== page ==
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September, 28, 2016

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Global equities advance on back of Fed decision

LONDON -- European stock markets rallied Thursday, after solid gains in Asia, as the U.S. Federal Reserve opted against lifting interest rates — but signaled action later this year.

The Fed kept its benchmark interest rate unchanged for the sixth straight meeting, saying it needs to see a bit more sign of strength in the U.S. economy.

However, Fed Chair Janet Yellen said the economy continues to broadly show progress. Officials indicated they foresee one rate hike before the end of 2016.

"Despite there being enough to suggest a rate hike in November or, even more likely, December, the markets were buoyed by the simple fact that the Federal Reserve opted for inaction," said Spreadex analyst Conor Campbell.

At the end of one of its most anticipated meetings for some time, Fed policymakers said the economy continued to improve and the argument for a rise was strengthening but more evidence of sustained progress was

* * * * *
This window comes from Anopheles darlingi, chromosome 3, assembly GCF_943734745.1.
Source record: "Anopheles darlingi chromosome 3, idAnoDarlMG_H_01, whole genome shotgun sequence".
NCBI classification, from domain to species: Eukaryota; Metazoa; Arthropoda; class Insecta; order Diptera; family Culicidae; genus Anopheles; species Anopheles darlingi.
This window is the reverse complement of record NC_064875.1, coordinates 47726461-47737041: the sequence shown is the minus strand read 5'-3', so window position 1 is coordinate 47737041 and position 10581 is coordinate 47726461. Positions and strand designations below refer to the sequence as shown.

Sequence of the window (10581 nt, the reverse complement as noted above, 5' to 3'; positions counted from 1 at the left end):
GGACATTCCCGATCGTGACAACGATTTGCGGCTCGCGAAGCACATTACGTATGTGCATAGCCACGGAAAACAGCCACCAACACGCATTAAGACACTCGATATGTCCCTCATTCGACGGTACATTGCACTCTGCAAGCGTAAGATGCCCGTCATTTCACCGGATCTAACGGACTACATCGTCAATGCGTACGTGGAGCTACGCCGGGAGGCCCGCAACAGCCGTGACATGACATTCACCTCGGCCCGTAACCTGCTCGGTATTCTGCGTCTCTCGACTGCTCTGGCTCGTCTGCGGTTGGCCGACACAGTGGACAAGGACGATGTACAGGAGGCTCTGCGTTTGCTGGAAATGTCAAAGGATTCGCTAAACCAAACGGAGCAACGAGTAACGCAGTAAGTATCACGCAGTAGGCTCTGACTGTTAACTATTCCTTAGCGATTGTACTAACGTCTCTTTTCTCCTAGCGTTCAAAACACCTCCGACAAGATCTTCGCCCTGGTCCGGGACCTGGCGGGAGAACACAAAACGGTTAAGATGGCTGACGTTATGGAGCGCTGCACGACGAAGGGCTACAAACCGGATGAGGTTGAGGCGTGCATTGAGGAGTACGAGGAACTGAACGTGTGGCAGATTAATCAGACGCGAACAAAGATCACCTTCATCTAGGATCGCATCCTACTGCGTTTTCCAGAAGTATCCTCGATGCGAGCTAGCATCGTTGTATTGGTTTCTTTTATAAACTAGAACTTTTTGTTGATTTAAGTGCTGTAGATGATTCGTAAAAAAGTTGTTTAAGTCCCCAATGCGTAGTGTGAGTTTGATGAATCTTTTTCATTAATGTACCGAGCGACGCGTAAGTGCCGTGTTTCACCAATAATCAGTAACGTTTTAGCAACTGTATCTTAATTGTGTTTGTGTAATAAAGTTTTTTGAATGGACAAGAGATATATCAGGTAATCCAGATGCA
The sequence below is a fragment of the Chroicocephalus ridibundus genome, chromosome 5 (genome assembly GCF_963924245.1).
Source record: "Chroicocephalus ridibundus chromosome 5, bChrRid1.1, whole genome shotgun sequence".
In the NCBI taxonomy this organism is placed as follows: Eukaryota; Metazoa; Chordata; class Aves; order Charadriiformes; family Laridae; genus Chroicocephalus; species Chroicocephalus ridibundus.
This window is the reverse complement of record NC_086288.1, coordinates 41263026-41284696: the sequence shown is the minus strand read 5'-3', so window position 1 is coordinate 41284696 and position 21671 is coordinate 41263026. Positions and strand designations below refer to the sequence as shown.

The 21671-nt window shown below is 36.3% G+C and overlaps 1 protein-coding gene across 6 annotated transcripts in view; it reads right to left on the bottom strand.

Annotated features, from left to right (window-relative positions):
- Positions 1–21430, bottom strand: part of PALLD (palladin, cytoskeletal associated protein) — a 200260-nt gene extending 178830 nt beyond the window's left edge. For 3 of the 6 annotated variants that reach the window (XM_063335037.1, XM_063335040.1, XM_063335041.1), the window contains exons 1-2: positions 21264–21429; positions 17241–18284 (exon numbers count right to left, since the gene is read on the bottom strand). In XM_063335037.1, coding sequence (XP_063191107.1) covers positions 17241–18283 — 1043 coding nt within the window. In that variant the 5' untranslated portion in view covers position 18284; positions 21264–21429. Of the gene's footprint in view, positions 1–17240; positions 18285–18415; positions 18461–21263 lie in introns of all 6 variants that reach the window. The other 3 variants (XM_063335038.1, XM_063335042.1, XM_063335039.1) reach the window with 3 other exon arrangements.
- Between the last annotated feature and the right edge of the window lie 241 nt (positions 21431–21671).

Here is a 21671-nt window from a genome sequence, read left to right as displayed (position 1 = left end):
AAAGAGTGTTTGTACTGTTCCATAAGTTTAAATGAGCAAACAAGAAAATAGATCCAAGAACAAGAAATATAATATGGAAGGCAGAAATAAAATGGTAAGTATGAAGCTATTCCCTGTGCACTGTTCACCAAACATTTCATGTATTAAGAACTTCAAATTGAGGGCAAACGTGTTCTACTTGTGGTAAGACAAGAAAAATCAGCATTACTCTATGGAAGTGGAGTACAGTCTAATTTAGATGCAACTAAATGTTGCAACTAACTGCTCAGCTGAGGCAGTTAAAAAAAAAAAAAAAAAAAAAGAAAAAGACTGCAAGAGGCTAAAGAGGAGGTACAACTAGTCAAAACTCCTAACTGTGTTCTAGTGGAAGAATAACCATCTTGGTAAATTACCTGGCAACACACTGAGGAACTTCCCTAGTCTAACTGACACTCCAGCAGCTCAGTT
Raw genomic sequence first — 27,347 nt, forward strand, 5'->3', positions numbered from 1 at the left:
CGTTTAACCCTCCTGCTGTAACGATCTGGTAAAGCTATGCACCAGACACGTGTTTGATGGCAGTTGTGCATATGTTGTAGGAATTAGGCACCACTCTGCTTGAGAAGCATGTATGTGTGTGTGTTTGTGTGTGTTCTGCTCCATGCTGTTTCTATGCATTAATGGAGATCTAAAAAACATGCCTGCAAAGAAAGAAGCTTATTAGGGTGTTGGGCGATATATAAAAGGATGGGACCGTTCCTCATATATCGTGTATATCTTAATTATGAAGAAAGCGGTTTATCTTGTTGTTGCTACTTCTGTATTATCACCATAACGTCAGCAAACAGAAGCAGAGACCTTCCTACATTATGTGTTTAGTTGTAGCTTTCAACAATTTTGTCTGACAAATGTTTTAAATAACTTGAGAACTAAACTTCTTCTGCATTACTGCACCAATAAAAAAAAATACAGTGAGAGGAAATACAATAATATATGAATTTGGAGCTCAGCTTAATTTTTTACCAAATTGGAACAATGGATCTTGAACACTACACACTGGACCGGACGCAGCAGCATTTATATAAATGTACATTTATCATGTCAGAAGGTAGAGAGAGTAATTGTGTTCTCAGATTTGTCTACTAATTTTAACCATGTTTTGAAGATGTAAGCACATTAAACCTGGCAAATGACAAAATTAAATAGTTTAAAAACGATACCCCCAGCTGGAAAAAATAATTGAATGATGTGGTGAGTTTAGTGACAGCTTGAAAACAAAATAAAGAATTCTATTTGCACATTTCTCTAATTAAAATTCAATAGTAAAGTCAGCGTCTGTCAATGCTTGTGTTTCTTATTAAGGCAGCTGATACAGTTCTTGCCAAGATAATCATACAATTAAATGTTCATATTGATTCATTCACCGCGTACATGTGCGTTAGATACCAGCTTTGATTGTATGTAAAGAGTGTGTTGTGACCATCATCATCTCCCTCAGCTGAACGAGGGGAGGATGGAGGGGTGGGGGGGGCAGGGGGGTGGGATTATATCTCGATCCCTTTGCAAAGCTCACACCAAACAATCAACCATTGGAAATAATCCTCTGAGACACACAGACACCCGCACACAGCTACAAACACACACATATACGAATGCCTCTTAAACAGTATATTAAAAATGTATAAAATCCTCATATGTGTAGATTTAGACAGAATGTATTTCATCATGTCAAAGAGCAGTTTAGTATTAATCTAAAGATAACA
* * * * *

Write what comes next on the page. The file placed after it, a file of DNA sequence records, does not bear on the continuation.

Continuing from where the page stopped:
However, while they lowered their growth forecast for this year, the policy committee said the rebound would continue through the second half, and suggested borrowing costs could rise before the end of the year.

Dollar Takes Hit

The Fed news has meanwhile sent the U.S. dollar sliding against the European single currency.

"Market expectations regarding the pace and trajectory of Fed tightening have altered dramatically since the start of last year," noted Rabobank analysts.

"The change in expectations over the period have had a dramatic impact on risky assets and on the U.S. dollar."

The bank left the benchmark federal funds rate at an ultra-low 0.25-0.50 percent, still above the negative rates of the European and Japanese central banks but well below what the Fed itself had envisioned at the beginning of 2016.

The decision to stick to the easy money policy came hours after the Bank of Japan overhauled its own stimulus program to target inflation and held off cutting interest rates further into negative territory.

Wednesday's announcements helped soothe recent investor concerns that the age of cheap cash — which has supported markets for years — could be coming to an end, fueling talk of an equity correction.

"With both the BOJ and the U.S. Fed doing nothing to upset the apple cart, the markets got what they wanted. And after selling off, have now bounced and look good technically," said Chris Conway, head of research at Australian Stock Report.

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 New Zealand keeps interest rates at record-low 2% but warns cuts likely 
A man is reflected on an electronic stock board showing Japan's Nikkei 225 index at a securities firm in Tokyo, Wednesday, Sept. 21. (AP)

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